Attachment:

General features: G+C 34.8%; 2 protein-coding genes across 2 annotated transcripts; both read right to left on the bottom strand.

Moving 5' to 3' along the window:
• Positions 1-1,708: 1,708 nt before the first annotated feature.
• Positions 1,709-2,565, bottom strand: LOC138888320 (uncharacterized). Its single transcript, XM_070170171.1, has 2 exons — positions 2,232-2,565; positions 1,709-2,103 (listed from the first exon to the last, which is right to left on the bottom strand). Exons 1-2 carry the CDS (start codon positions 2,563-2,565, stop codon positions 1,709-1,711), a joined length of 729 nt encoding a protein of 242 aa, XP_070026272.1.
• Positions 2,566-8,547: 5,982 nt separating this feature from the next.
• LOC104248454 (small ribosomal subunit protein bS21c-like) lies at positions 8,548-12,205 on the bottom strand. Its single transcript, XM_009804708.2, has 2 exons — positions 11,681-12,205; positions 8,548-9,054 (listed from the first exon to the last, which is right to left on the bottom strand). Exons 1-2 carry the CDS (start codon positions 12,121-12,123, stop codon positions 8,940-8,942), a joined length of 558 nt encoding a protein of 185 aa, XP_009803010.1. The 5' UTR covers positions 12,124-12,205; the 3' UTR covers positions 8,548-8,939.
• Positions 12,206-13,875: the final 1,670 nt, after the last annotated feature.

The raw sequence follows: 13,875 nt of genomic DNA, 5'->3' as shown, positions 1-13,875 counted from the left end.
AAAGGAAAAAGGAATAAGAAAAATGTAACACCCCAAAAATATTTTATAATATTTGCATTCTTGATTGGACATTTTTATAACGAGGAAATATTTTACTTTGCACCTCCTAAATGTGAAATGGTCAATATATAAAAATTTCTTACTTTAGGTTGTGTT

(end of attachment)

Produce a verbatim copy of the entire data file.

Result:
General features: G+C 34.8%; 2 protein-coding genes across 2 annotated transcripts; both read right to left on the bottom strand.

Moving 5' to 3' along the window:
• Positions 1-1,708: 1,708 nt before the first annotated feature.
• Positions 1,709-2,565, bottom strand: LOC138888320 (uncharacterized). Its single transcript, XM_070170171.1, has 2 exons — positions 2,232-2,565; positions 1,709-2,103 (listed from the first exon to the last, which is right to left on the bottom strand). Exons 1-2 carry the CDS (start codon positions 2,563-2,565, stop codon positions 1,709-1,711), a joined length of 729 nt encoding a protein of 242 aa, XP_070026272.1.
• Positions 2,566-8,547: 5,982 nt separating this feature from the next.
• LOC104248454 (small ribosomal subunit protein bS21c-like) lies at positions 8,548-12,205 on the bottom strand. Its single transcript, XM_009804708.2, has 2 exons — positions 11,681-12,205; positions 8,548-9,054 (listed from the first exon to the last, which is right to left on the bottom strand). Exons 1-2 carry the CDS (start codon positions 12,121-12,123, stop codon positions 8,940-8,942), a joined length of 558 nt encoding a protein of 185 aa, XP_009803010.1. The 5' UTR covers positions 12,124-12,205; the 3' UTR covers positions 8,548-8,939.
• Positions 12,206-13,875: the final 1,670 nt, after the last annotated feature.

The raw sequence follows: 13,875 nt of genomic DNA, 5'->3' as shown, positions 1-13,875 counted from the left end.
AAAGGAAAAAGGAATAAGAAAAATGTAACACCCCAAAAATATTTTATAATATTTGCATTCTTGATTGGACATTTTTATAACGAGGAAATATTTTACTTTGCACCTCCTAAATGTGAAATGGTCAATATATAAAAATTTCTTACTTTAGGTTGTGTT